“I’ve always been drawn to old things—the worn, the distressed, the forgotten. Many of the signs are virtually invisible to most people. They pass them every day, but they don’t really see them. Their colors have faded, their paint is peeling and they can’t compete with all the new, shiny things around them.”
They were once works of art themselves done by creatives like me. They were landmarks and guideposts, promising a cold beer, a good meal or even a good time. They helped define a street, a neighborhood and an era. They had power. As an artist, I want to give them a second life, pull them out of the past and elevate them once again to a place of distinction and even grandeur.
A pylon sign’s defining characteristic is its high elevation sight line which allows property and store identification at a great distance. For multi-tenant landlord and property owners or managers the pylon sign serves the critical function of communicating a shopping center’s tenants to potential consumers.
A life-long fascination with American culture has resulted in the creation of this new and exciting collection of works by artist Robin Utracik.
The American Dream could be seen as a wistful reminder of freedom, a mid-20th century moment when America was considered the land of the free, perhaps reflected in the songs of Tom Waits, on the road with Jack Kerouac or in the nighthawks observed by Edward Hopper.
Here, Utracik fixes his gaze on the signs of a lost America. He plays with them as signifiers of a past era but also as totems and monuments to an optimistic country, full of confidence for a bright future: a straight talking and honest nation, with the drive-ins and burger joints, stopping points on the great adventure.
These works of art could be seen as photo-realist sculptures of Pylon signs defined by their high elevation sight lines which allows property and store identification at a great distance.
Utracik describes them as “works of art themselves done by designers like me. They were landmarks and guideposts, promising a cold beer, a good meal or even a good time. They helped define a street, a neighbourhood and an era. They had power. As an artist, I want to give them a second life, pull them out of the past and elevate them once again to a place of distinction and even grandeur, but one where their colours have faded, their paint is peeling. A metaphor for the ‘American Dream’ that, in reality, never really existed.”
The private collectors who commission Utracik will be attracted to these new works not just for their intricacy and attention to detail that is evident in all of his work, but because these unique objects, isolated from the landscape they once inhabited, invite us to look in a different way at a specific sort of consumerism and marketing, and reflect on the reality and fantasy of the American Dream.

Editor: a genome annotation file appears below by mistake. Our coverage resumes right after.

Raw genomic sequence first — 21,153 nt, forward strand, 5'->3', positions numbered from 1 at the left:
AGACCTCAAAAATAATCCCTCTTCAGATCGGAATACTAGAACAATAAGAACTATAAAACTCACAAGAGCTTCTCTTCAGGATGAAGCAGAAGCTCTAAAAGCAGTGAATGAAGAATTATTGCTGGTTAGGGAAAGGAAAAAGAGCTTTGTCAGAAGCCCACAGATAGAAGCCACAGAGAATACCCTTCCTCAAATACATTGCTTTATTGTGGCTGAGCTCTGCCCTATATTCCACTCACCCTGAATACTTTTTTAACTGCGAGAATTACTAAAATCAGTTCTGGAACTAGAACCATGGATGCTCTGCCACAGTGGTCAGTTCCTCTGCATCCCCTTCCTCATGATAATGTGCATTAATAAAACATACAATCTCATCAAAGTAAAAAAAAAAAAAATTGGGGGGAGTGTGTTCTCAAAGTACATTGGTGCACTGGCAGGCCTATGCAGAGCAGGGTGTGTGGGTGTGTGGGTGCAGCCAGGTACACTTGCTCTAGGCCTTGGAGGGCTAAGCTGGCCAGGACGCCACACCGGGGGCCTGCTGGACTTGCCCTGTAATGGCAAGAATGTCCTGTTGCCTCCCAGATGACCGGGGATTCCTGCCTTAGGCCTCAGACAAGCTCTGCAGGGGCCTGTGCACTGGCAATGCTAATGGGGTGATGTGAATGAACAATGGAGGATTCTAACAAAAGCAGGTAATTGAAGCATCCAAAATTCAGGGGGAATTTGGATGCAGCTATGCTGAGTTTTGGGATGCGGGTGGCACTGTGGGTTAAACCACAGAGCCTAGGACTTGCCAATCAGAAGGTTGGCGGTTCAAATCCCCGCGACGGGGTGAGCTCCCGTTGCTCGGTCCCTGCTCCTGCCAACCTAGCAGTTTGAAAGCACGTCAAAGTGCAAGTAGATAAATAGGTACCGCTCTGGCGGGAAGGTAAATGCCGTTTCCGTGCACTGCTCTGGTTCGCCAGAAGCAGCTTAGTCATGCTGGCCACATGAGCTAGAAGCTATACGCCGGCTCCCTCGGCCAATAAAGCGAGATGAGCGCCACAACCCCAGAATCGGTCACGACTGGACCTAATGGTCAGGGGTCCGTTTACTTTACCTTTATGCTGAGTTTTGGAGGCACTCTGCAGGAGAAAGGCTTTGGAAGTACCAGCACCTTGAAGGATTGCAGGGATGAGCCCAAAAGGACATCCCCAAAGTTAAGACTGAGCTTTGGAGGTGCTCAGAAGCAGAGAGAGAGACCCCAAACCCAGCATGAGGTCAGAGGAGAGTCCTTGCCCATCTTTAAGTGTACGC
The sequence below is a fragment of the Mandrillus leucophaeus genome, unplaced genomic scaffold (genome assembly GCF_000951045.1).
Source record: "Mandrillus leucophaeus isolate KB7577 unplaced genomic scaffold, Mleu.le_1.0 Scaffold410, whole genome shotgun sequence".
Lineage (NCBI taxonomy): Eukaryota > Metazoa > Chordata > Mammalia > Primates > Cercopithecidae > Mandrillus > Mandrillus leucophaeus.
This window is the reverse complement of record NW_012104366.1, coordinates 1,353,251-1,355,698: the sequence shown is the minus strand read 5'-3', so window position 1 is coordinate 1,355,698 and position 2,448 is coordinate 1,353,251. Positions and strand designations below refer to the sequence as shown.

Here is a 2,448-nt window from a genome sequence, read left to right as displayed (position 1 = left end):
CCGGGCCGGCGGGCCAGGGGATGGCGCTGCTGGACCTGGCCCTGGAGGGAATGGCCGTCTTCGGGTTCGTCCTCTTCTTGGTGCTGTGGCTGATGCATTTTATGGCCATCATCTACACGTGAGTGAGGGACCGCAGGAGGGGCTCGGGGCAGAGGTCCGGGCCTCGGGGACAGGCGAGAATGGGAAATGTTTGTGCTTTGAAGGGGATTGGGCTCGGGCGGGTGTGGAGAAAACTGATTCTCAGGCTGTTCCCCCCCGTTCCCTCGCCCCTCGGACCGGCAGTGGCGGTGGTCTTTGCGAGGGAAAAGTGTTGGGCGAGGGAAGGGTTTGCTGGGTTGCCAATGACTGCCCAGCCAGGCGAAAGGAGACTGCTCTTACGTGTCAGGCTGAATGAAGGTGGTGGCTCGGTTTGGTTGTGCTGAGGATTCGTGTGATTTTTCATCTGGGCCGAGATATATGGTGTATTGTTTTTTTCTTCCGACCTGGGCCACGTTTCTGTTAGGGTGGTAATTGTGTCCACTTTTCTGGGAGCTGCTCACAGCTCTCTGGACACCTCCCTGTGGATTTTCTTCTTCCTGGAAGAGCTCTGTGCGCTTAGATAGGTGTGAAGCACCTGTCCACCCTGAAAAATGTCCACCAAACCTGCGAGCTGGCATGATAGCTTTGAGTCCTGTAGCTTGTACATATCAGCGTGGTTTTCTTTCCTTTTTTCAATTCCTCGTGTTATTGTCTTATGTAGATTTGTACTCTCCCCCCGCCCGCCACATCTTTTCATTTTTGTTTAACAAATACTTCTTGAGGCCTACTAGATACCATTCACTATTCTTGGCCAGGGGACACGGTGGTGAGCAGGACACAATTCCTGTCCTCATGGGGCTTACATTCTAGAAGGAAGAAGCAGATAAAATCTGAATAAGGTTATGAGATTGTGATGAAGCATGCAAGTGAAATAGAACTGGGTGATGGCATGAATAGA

A fine art education let loose within an era of punk rock saw Robin Utracik draw inspiration from the traditional art school, popular culture and the burgeoning mass marketing and consumerism culture that grew from the USA.
His early influences were the signs and symbols found in the works of American painters like James Rosenquist and Robert Rauschenberg, and the content and photorealism of the English artist John Salt.
His energy extended to playing guitar for The Worst, arguably the worst band in the UK in an era when there was a plague of truly bad bands, out of a world then sprawling with graffiti and the art of the spray can. He produced work that moved from the traditional oil-on-canvas to car bonnets, motorcycle petrol tanks, drag racers and embracing graphics, air brush and illustration: perhaps most notably including the album artwork portraits for the Buzzcocks seminal second album, Love Bites.
With a mix of fine art and commercial know-how, and a set of finely honed skills combining observation, scrutiny, a model-makers attention to detail and skills drawn from a career that has encompassed traditional paint on canvas, airbrush, illustration and digital photography, Robin Utracik has developed his own unique vision.
From these early influences, coupled with an eclectic approach working without the constraint of boundaries, Robin Utracik has had a long, varied and successful career in the creative industries. Many of the myriad of skills and techniques he has mastered are demonstrated here, in this new series of works, The American Dream.
‘59 Cadillac Eldorado - oil on canvas, 6’ x 3’ 1977
‘60 Ford Galaxie - oil on canvas, 6’ x 4’ 1977
Yellowcab - mixed media on metal, 4’ x 4’ approx. 1978
Gina - mixed media on metal, 4’ x 3’ approx. 1978